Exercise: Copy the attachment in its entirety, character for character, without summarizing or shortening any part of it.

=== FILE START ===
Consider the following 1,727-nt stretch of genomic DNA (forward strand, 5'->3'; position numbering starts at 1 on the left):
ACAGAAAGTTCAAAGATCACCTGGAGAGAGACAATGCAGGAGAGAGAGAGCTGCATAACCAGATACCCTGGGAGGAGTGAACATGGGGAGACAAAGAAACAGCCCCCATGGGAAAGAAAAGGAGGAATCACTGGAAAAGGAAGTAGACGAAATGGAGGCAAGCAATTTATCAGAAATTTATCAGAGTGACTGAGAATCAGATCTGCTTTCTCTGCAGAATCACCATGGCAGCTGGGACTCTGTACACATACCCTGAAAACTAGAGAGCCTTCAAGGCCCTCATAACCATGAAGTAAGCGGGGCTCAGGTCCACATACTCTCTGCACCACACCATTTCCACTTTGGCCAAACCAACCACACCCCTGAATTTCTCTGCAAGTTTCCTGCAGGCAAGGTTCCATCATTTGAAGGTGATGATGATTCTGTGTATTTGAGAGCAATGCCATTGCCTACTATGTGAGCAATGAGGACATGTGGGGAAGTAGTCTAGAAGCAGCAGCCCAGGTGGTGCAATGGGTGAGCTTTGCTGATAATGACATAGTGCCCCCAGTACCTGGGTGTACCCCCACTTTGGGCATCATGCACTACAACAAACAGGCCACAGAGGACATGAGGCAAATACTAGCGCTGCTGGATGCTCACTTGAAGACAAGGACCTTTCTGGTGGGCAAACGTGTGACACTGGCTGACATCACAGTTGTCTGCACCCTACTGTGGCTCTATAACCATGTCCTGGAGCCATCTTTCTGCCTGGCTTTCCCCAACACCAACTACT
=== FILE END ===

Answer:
Consider the following 1,727-nt stretch of genomic DNA (forward strand, 5'->3'; position numbering starts at 1 on the left):
ACAGAAAGTTCAAAGATCACCTGGAGAGAGACAATGCAGGAGAGAGAGAGCTGCATAACCAGATACCCTGGGAGGAGTGAACATGGGGAGACAAAGAAACAGCCCCCATGGGAAAGAAAAGGAGGAATCACTGGAAAAGGAAGTAGACGAAATGGAGGCAAGCAATTTATCAGAAATTTATCAGAGTGACTGAGAATCAGATCTGCTTTCTCTGCAGAATCACCATGGCAGCTGGGACTCTGTACACATACCCTGAAAACTAGAGAGCCTTCAAGGCCCTCATAACCATGAAGTAAGCGGGGCTCAGGTCCACATACTCTCTGCACCACACCATTTCCACTTTGGCCAAACCAACCACACCCCTGAATTTCTCTGCAAGTTTCCTGCAGGCAAGGTTCCATCATTTGAAGGTGATGATGATTCTGTGTATTTGAGAGCAATGCCATTGCCTACTATGTGAGCAATGAGGACATGTGGGGAAGTAGTCTAGAAGCAGCAGCCCAGGTGGTGCAATGGGTGAGCTTTGCTGATAATGACATAGTGCCCCCAGTACCTGGGTGTACCCCCACTTTGGGCATCATGCACTACAACAAACAGGCCACAGAGGACATGAGGCAAATACTAGCGCTGCTGGATGCTCACTTGAAGACAAGGACCTTTCTGGTGGGCAAACGTGTGACACTGGCTGACATCACAGTTGTCTGCACCCTACTGTGGCTCTATAACCATGTCCTGGAGCCATCTTTCTGCCTGGCTTTCCCCAACACCAACTACT